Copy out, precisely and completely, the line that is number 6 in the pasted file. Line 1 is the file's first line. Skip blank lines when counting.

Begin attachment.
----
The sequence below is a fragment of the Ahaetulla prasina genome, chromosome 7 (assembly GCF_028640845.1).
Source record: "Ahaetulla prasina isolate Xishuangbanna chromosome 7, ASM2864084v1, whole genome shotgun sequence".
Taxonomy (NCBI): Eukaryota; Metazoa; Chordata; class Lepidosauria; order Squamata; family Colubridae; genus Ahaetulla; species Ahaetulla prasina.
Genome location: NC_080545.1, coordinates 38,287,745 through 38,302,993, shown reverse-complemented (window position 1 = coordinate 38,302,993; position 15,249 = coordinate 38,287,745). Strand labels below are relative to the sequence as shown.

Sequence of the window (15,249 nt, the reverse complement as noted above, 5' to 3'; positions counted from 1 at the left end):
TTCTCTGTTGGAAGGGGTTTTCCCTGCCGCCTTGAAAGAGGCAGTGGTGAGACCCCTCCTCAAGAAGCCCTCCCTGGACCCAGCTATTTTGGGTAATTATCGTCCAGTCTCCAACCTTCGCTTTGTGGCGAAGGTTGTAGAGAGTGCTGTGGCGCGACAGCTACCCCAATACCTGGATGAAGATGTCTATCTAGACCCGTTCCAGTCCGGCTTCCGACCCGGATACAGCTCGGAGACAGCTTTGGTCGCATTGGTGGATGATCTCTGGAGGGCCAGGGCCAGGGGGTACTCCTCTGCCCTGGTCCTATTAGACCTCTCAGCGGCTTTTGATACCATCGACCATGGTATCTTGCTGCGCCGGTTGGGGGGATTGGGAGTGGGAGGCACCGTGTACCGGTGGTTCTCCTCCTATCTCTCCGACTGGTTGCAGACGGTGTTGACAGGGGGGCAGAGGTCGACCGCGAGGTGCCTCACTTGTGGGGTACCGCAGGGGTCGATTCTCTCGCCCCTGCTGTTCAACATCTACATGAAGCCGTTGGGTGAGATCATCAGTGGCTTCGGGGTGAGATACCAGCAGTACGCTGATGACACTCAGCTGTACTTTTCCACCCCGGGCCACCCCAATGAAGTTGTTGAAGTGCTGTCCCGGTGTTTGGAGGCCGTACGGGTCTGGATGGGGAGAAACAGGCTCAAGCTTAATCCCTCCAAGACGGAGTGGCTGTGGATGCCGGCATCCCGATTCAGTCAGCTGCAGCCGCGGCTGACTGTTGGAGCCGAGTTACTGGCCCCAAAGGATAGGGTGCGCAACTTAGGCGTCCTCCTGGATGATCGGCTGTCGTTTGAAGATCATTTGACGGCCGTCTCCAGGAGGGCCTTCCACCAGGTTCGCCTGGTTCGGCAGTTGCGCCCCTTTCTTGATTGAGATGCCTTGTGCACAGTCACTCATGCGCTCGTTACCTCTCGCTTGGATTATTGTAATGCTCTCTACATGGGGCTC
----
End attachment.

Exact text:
TTCTCTGTTGGAAGGGGTTTTCCCTGCCGCCTTGAAAGAGGCAGTGGTGAGACCCCTCCTCAAGAAGCCCTCCCTGGACCCAGCTATTTTGGGTAATTATCGTCCAGTCTCCAACCTTCGCTTTGTGGCGAAGGTTGTAGAGAGTGCTGTGGCGCGACAGCTACCCCAATACCTGGATGAAGATGTCTATCTAGACCCGTTCCAGTCCGGCTTCCGACCCGGATACAGCTCGGAGACAGCTTTGGTCGCATTGGTGGATGATCTCTGGAGGGCCAGGGCCAGGGGGTACTCCTCTGCCCTGGTCCTATTAGACCTCTCAGCGGCTTTTGATACCATCGACCATGGTATCTTGCTGCGCCGGTTGGGGGGATTGGGAGTGGGAGGCACCGTGTACCGGTGGTTCTCCTCCTATCTCTCCGACTGGTTGCAGACGGTGTTGACAGGGGGGCAGAGGTCGACCGCGAGGTGCCTCACTTGTGGGGTACCGCAGGGGTCGATTCTCTCGCCCCTGCTGTTCAACATCTACATGAAGCCGTTGGGTGAGATCATCAGTGGCTTCGGGGTGAGATACCAGCAGTACGCTGATGACACTCAGCTGTACTTTTCCACCCCGGGCCACCCCAATGAAGTTGTTGAAGTGCTGTCCCGGTGTTTGGAGGCCGTACGGGTCTGGATGGGGAGAAACAGGCTCAAGCTTAATCCCTCCAAGACGGAGTGGCTGTGGATGCCGGCATCCCGATTCAGTCAGCTGCAGCCGCGGCTGACTGTTGGAGCCGAGTTACTGGCCCCAAAGGATAGGGTGCGCAACTTAGGCGTCCTCCTGGATGATCGGCTGTCGTTTGAAGATCATTTGACGGCCGTCTCCAGGAGGGCCTTCCACCAGGTTCGCCTGGTTCGGCAGTTGCGCCCCTTTCTTGATTGAGATGCCTTGTGCACAGTCACTCATGCGCTCGTTACCTCTCGCTTGGATTATTGTAATGCTCTCTACATGGGGCTC